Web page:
This is a list of my favorites among all the recordings I heard for the first time this year, not of things commercially released in 2015 (same rules as my books list). I commend you to Ted Gioia’s best of 2015 list for something more current; the list below is purely a product of my own idiosyncratic listening habits. Unsurprisingly, it’s heavy on the jazz, but I have a few other things in there to mix it up. Alphabetical by artist:
- Henry “Red” Allen – World On A String. One of the definitive statements of swing era jazz, never mind that it was recorded in 1957 rather than 1937. Incredibly creative solos from Allen and collaborators, including Coleman Hawkins and Buster Bailey.
- Gary Clark, Jr. – Live. A charming young man with a straight-up monstrous guitar sound; while his studio records feel a bit overproduced, this bluesy live setting is ideal. The ghost of Hendrix is definitely hovering nearby, but he would be smiling I think.
- The Gladiators – Studio One Singles. A long string of roots reggae classics; this collection is more consistent than either their album Trenchtown Mix Up, or the other widely-available collection Bongo Red.
- Ice Cube – Death Certificate. When the NWA movie came out this year I went back to the records, and the truth is that NWA’s songs don’t hold up that well these days. Ice Cube’s solo stuff really does, however. And somehow I missed this one the first time around: funky, slamming production and hard-hitting rhymes.
- Andrew Jaume – Merapi. A French jazz saxophonist and guitarist improvise with a Javanese gamelan orchestra in a rare but successful mixing of the traditions. A completely ravishing sound; I had been waiting for this album, without knowing it, for years.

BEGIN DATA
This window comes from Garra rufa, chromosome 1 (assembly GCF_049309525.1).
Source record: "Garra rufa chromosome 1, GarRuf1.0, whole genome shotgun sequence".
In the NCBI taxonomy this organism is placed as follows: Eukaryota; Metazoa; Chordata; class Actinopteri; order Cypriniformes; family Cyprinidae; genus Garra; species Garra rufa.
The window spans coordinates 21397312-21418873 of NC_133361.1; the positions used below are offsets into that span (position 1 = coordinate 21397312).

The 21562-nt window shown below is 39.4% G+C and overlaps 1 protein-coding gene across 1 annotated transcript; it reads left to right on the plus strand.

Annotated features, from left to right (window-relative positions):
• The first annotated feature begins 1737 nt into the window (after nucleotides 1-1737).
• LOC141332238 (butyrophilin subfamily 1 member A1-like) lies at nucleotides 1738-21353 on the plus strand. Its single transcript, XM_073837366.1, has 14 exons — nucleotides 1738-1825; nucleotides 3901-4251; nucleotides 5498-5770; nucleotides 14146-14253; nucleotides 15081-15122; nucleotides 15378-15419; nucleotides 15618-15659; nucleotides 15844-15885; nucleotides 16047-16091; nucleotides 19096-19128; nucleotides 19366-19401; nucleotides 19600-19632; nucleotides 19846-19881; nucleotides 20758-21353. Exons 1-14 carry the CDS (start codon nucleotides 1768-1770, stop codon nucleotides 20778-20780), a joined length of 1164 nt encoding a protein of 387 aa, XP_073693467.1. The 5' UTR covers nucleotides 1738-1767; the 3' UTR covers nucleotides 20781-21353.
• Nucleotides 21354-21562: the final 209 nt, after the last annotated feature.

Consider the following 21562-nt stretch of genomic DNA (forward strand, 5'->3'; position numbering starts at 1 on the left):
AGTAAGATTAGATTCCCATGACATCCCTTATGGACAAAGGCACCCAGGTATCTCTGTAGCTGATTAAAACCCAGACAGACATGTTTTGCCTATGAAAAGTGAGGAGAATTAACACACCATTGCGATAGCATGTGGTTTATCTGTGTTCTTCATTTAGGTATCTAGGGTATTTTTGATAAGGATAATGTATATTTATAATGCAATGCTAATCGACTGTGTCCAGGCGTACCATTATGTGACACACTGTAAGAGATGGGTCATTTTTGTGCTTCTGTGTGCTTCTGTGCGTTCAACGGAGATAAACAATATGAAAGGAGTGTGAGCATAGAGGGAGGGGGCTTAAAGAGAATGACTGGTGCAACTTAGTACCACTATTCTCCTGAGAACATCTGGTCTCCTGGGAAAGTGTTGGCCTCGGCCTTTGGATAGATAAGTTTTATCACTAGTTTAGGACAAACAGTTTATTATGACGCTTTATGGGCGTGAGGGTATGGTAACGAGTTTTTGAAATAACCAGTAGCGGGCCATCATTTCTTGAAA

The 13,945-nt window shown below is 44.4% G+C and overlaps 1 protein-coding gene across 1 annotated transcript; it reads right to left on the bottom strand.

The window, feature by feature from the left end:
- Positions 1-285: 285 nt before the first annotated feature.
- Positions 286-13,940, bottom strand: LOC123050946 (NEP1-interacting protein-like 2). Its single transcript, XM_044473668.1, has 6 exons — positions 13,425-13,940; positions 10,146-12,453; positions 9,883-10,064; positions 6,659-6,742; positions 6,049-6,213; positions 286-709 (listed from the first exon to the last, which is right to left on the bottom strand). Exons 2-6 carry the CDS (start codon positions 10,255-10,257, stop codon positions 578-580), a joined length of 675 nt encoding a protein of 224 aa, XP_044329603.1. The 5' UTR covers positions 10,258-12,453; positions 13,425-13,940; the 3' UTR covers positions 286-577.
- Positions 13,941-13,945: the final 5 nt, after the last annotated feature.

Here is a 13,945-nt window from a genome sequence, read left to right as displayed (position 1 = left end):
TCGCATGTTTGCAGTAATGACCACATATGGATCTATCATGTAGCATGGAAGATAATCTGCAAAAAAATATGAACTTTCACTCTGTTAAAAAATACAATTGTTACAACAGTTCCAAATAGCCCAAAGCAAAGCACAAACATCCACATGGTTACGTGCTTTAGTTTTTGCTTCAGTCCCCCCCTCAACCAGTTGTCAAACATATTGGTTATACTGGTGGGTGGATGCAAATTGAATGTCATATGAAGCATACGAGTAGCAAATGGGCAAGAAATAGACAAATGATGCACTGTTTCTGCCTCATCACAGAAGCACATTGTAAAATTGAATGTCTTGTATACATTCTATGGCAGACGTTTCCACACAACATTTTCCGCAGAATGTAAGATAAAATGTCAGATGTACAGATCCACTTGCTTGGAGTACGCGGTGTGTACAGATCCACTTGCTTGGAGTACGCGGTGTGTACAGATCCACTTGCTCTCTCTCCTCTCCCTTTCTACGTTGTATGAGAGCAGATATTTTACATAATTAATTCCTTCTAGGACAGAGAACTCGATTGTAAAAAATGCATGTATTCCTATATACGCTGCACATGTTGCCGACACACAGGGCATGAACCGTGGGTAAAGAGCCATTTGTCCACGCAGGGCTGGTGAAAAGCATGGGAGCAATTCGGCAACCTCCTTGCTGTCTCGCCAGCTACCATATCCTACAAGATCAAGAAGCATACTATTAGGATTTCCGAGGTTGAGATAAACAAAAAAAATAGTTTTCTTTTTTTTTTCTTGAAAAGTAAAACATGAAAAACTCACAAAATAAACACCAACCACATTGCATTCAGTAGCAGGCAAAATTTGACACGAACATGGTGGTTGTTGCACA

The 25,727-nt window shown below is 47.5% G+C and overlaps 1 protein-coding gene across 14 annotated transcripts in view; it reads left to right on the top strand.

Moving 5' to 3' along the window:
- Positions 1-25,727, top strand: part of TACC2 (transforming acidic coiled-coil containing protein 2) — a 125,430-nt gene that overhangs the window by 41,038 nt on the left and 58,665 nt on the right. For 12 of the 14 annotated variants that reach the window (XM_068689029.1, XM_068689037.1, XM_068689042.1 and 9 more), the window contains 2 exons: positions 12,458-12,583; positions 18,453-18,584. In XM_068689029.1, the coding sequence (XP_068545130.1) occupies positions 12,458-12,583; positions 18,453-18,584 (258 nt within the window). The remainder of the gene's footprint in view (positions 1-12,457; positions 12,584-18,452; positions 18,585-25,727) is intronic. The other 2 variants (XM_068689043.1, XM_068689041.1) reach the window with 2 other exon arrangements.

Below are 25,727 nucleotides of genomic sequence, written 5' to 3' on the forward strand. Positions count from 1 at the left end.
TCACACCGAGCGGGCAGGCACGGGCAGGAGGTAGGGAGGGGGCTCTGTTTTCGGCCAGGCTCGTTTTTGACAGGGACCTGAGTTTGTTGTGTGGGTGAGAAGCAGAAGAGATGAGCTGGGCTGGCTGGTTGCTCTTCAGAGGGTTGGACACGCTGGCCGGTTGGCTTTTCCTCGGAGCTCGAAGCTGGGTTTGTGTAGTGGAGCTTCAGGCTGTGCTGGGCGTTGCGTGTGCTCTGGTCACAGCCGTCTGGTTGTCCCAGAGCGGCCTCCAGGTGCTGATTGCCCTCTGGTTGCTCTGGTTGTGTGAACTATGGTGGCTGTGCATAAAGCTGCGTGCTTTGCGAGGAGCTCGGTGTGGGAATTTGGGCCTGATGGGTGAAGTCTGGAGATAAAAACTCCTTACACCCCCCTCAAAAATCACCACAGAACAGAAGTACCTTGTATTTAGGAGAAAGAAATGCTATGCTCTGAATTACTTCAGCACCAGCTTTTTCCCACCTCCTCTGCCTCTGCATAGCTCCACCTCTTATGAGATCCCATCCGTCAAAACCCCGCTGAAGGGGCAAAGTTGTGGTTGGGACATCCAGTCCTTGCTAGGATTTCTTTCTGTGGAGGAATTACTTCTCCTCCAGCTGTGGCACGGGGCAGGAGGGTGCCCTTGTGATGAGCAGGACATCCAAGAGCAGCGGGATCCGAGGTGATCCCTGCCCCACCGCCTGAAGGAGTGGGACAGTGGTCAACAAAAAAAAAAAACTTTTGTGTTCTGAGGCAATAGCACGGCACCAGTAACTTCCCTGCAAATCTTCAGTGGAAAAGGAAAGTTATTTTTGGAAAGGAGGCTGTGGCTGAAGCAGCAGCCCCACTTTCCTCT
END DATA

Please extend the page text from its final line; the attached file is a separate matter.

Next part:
- Thelonious Monk – Big Band And Quartet In Concert. Despite having been a Monk fan for many years, I am still discovering great recordings: the long, complex big band arrangements are unique and wonderful, and the quartet statements are definitive.
- Tiny Parham – 1928-1930. An unjustly neglected figure of 1920s jazz, Parham’s complex arrangements draw on the same well of exotic “jungle” effects as early Ellington.
- Ernest Ranglin – Jazz Jamaica From The Workshop. A 1962 session featuring several Jamaican giants playing not instrumental reggae but proper jazz. The guitar virtuoso Ernest Ranglin is the star; he would go on to fruitfully combine jazz with reggae on albums like Memories of Barber Mack, which I also enjoyed a lot.
- Moacir Santos – Coisas. Wonderful jazzy miniatures by a largish ensemble led by the Brazilian composer, from 1965. Far superior to his 1970s outings on Blue Note.
- Sly Stone – I’m Just Like You: Sly’s Stone Flower 1969-70. The mellow, minimalist funk of Fresh-era Sly Stone is one of the great sounds in pop music. This collection of singles is like discovering a whole new Sly album from that crucial period; essential.
- Taumbu – Encantado. My most random musical discovery of the year (heard it on the radio in Mexico), a really lovely and creative album of Latin jazz.
- Lucky Thompson – Tricotism. Thompson is one of my favorite tenor saxophonists, with a flat-out gorgeous sound. This classic session features him with minimal accompaniment, the better to showcase his tone.
- Hozan Yamamoto – Ginkai (Silver World). A Japanese shakuhachi master joins a jazz group for an atmospheric mixing of the traditions. Obscure but worth searching out.
For reference, here’s a link to my 2014 music list.